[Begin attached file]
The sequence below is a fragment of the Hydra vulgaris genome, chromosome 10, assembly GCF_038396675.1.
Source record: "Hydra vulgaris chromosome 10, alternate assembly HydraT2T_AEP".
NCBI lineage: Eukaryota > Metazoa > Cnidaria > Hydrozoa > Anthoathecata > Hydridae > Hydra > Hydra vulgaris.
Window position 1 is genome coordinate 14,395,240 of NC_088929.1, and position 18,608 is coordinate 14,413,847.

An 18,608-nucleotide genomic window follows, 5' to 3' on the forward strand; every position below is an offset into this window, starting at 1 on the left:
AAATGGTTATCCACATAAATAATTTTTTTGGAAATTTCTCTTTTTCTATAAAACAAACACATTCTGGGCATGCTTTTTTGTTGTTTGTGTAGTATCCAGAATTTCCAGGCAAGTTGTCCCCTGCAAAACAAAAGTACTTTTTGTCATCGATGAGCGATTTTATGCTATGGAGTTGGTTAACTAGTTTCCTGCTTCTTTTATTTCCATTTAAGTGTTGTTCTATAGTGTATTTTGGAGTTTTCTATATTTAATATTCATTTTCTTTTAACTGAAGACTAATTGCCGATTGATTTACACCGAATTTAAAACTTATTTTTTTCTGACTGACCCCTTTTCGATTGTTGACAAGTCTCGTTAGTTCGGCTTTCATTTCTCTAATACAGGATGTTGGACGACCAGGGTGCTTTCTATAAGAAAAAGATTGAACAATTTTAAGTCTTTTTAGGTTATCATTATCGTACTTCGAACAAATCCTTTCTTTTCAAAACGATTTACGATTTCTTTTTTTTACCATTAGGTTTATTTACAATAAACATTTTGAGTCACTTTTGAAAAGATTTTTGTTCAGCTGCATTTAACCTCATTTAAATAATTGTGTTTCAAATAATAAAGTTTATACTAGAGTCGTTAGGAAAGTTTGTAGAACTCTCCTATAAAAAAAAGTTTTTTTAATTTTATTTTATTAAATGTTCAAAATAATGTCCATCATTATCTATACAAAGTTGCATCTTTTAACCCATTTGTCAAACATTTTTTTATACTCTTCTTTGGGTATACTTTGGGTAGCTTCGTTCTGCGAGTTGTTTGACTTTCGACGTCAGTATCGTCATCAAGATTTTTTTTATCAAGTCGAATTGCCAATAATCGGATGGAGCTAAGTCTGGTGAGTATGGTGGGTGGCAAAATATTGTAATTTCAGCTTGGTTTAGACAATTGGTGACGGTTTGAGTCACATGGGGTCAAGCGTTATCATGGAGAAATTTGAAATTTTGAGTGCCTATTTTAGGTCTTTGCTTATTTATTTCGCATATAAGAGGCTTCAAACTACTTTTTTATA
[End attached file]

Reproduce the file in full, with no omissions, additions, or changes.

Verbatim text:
The sequence below is a fragment of the Hydra vulgaris genome, chromosome 10, assembly GCF_038396675.1.
Source record: "Hydra vulgaris chromosome 10, alternate assembly HydraT2T_AEP".
NCBI lineage: Eukaryota > Metazoa > Cnidaria > Hydrozoa > Anthoathecata > Hydridae > Hydra > Hydra vulgaris.
Window position 1 is genome coordinate 14,395,240 of NC_088929.1, and position 18,608 is coordinate 14,413,847.

An 18,608-nucleotide genomic window follows, 5' to 3' on the forward strand; every position below is an offset into this window, starting at 1 on the left:
AAATGGTTATCCACATAAATAATTTTTTTGGAAATTTCTCTTTTTCTATAAAACAAACACATTCTGGGCATGCTTTTTTGTTGTTTGTGTAGTATCCAGAATTTCCAGGCAAGTTGTCCCCTGCAAAACAAAAGTACTTTTTGTCATCGATGAGCGATTTTATGCTATGGAGTTGGTTAACTAGTTTCCTGCTTCTTTTATTTCCATTTAAGTGTTGTTCTATAGTGTATTTTGGAGTTTTCTATATTTAATATTCATTTTCTTTTAACTGAAGACTAATTGCCGATTGATTTACACCGAATTTAAAACTTATTTTTTTCTGACTGACCCCTTTTCGATTGTTGACAAGTCTCGTTAGTTCGGCTTTCATTTCTCTAATACAGGATGTTGGACGACCAGGGTGCTTTCTATAAGAAAAAGATTGAACAATTTTAAGTCTTTTTAGGTTATCATTATCGTACTTCGAACAAATCCTTTCTTTTCAAAACGATTTACGATTTCTTTTTTTTACCATTAGGTTTATTTACAATAAACATTTTGAGTCACTTTTGAAAAGATTTTTGTTCAGCTGCATTTAACCTCATTTAAATAATTGTGTTTCAAATAATAAAGTTTATACTAGAGTCGTTAGGAAAGTTTGTAGAACTCTCCTATAAAAAAAAGTTTTTTTAATTTTATTTTATTAAATGTTCAAAATAATGTCCATCATTATCTATACAAAGTTGCATCTTTTAACCCATTTGTCAAACATTTTTTTATACTCTTCTTTGGGTATACTTTGGGTAGCTTCGTTCTGCGAGTTGTTTGACTTTCGACGTCAGTATCGTCATCAAGATTTTTTTTATCAAGTCGAATTGCCAATAATCGGATGGAGCTAAGTCTGGTGAGTATGGTGGGTGGCAAAATATTGTAATTTCAGCTTGGTTTAGACAATTGGTGACGGTTTGAGTCACATGGGGTCAAGCGTTATCATGGAGAAATTTGAAATTTTGAGTGCCTATTTTAGGTCTTTGCTTATTTATTTCGCATATAAGAGGCTTCAAACTACTTTTTTATA